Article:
October 26, 2020
Serendipitous Salivary Glands
By Michael D. Shaw
You may have heard of Herophilus (ca. 325-255 BC), a physician from ancient Alexandria, who is considered the father of anatomy. Herophilus was the first to perform dissection of cadavers, and indeed the word “anatomy” is derived from the Greek ana- (up) and tomia (cutting). Herophilus and a colleague would be the only two physicians to engage in this practice until it was restored by Italian doctor Mondino de Luzzi in 1315 in Bologna. The science of anatomy developed significantly during the Renaissance.
Several well-known artists of the period, including Antonio Pollainolo, Leonardo da Vinci, and Michelangelo Buanorotti performed dissections to investigate and understand the human body, to improve their artistic portrayals of it. One would think that by the time the first edition of Gray’s Anatomy was published in 1858, and through its many revisions, most of what we understand as gross anatomy (features visible to the naked eye) had been worked out.
So, what are the chances that 162 years later, in 2020, a set of salivary glands apparently well-hidden inside the human head would be discovered? According to this recent article, that is exactly what has happened!
In this case, radiation oncologist Wouter Vogel and oral/maxillofacial surgeon Matthijs Valstar—both affiliated with the Netherlands Cancer Institute—were examining prostate cancer patients, using a scan methodology called “PSMA PET/CT.” (Prostate-Specific Membrane Antigen Positron Emission Tomography/Computed Tomography). Lo and behold, way in the back of the nasopharynx, two areas lit up, and they looked like a pair of salivary glands.
“People have three sets of large salivary glands, but not there,” Vogel explained. “As far as we knew, the only salivary or mucous glands in the nasopharynx are microscopically small, and up to one thousand are evenly spread out throughout the mucosa. So, imagine our surprise when we found these.”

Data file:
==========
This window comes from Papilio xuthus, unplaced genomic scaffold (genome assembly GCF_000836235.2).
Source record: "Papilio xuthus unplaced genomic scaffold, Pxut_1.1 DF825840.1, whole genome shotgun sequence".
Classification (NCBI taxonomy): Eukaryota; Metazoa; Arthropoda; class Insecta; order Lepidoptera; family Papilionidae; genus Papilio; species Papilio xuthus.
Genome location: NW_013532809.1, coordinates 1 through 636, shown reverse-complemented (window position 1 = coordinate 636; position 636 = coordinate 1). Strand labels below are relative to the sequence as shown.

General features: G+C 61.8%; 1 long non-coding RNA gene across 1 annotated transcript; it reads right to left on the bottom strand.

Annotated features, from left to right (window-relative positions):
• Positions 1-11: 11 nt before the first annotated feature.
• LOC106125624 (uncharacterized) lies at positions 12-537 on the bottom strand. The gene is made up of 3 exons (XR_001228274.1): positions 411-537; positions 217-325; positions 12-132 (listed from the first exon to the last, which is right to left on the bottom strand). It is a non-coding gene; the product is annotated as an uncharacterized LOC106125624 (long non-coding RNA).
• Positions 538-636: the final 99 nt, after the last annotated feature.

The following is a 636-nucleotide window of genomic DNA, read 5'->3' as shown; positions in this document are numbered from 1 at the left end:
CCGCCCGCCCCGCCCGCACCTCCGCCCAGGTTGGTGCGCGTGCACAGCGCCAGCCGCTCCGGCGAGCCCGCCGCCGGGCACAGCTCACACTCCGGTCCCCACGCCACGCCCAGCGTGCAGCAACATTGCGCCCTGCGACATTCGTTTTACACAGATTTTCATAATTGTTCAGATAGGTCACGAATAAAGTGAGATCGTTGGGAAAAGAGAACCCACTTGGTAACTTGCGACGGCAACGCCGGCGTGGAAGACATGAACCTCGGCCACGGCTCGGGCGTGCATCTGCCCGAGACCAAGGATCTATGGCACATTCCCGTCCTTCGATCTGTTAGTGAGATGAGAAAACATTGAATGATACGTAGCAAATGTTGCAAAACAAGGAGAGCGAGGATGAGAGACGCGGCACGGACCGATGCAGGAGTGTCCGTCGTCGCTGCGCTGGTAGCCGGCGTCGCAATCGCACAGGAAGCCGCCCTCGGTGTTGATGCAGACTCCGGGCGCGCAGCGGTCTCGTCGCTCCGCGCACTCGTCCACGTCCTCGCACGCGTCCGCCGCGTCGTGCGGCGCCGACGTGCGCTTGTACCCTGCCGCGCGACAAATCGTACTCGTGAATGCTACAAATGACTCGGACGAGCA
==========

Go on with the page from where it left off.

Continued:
The researchers referred to these structures as “tubarial glands,” and they were also seen on the PSMA PET/CT scans of all one hundred patients examined in the study. Physical investigations of two cadavers—one male and one female—also showed them, revealing macroscopically visible draining duct openings towards the nasopharyngeal wall. As to the function of these glands, it was hypothesized that they could contain a large number of seromucous acini, with a physiological role for nasopharynx/oropharynx lubrication and swallowing.
How could the glands have avoided identification for all this time? Perhaps, the structures are situated at a poorly accessible anatomical location under the skull base, making them hard to view with a typical endoscope. The researchers add that the duct openings could have been noticed, but might not have appreciated for what they are—being part of a larger gland system. And, they contend that only PSMA-PET/CT would see the structures as salivary glands—compared to the weaker visualization capabilities of ultrasound, conventional computerized tomography, and MRI.
Certainly, more work will have to be done to confirm the validity of these findings, but in the meantime, these structures should be protected during cancer radiation therapy. Preliminary data—based on a retrospective analysis of 723 patients who underwent radiation treatment—suggest that radiation delivered to the tubarial glands region results in greater complications for these patients.
I wonder what Henry Gray (of Gray’s Anatomy fame) would think?